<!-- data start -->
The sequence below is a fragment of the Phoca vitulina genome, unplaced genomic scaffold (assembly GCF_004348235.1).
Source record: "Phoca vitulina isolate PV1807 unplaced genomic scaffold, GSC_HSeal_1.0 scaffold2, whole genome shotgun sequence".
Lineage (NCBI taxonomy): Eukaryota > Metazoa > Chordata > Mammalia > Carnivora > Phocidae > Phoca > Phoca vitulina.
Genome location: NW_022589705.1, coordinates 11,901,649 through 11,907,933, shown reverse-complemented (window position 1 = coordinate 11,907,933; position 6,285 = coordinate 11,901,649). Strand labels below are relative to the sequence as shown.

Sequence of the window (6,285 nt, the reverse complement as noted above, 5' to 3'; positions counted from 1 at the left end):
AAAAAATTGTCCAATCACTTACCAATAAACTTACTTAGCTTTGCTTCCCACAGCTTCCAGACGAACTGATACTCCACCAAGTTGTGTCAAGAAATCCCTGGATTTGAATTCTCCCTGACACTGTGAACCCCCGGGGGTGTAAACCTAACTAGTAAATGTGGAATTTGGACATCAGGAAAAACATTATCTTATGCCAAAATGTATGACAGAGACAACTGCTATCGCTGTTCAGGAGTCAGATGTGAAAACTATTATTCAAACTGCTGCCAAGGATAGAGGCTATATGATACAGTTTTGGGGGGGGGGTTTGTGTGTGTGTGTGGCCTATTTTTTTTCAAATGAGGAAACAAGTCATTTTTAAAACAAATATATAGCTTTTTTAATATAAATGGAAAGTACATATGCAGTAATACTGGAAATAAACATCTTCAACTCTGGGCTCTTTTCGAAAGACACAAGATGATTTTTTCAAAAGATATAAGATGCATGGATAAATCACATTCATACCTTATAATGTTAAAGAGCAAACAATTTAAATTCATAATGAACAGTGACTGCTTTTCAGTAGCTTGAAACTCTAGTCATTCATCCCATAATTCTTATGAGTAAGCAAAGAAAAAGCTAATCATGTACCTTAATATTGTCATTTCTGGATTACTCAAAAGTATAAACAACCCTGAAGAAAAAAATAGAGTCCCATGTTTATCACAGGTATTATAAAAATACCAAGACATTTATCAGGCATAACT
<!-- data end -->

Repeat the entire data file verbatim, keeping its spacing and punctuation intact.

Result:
The sequence below is a fragment of the Phoca vitulina genome, unplaced genomic scaffold (assembly GCF_004348235.1).
Source record: "Phoca vitulina isolate PV1807 unplaced genomic scaffold, GSC_HSeal_1.0 scaffold2, whole genome shotgun sequence".
Lineage (NCBI taxonomy): Eukaryota > Metazoa > Chordata > Mammalia > Carnivora > Phocidae > Phoca > Phoca vitulina.
Genome location: NW_022589705.1, coordinates 11,901,649 through 11,907,933, shown reverse-complemented (window position 1 = coordinate 11,907,933; position 6,285 = coordinate 11,901,649). Strand labels below are relative to the sequence as shown.

Sequence of the window (6,285 nt, the reverse complement as noted above, 5' to 3'; positions counted from 1 at the left end):
AAAAAATTGTCCAATCACTTACCAATAAACTTACTTAGCTTTGCTTCCCACAGCTTCCAGACGAACTGATACTCCACCAAGTTGTGTCAAGAAATCCCTGGATTTGAATTCTCCCTGACACTGTGAACCCCCGGGGGTGTAAACCTAACTAGTAAATGTGGAATTTGGACATCAGGAAAAACATTATCTTATGCCAAAATGTATGACAGAGACAACTGCTATCGCTGTTCAGGAGTCAGATGTGAAAACTATTATTCAAACTGCTGCCAAGGATAGAGGCTATATGATACAGTTTTGGGGGGGGGGTTTGTGTGTGTGTGTGGCCTATTTTTTTTCAAATGAGGAAACAAGTCATTTTTAAAACAAATATATAGCTTTTTTAATATAAATGGAAAGTACATATGCAGTAATACTGGAAATAAACATCTTCAACTCTGGGCTCTTTTCGAAAGACACAAGATGATTTTTTCAAAAGATATAAGATGCATGGATAAATCACATTCATACCTTATAATGTTAAAGAGCAAACAATTTAAATTCATAATGAACAGTGACTGCTTTTCAGTAGCTTGAAACTCTAGTCATTCATCCCATAATTCTTATGAGTAAGCAAAGAAAAAGCTAATCATGTACCTTAATATTGTCATTTCTGGATTACTCAAAAGTATAAACAACCCTGAAGAAAAAAATAGAGTCCCATGTTTATCACAGGTATTATAAAAATACCAAGACATTTATCAGGCATAACT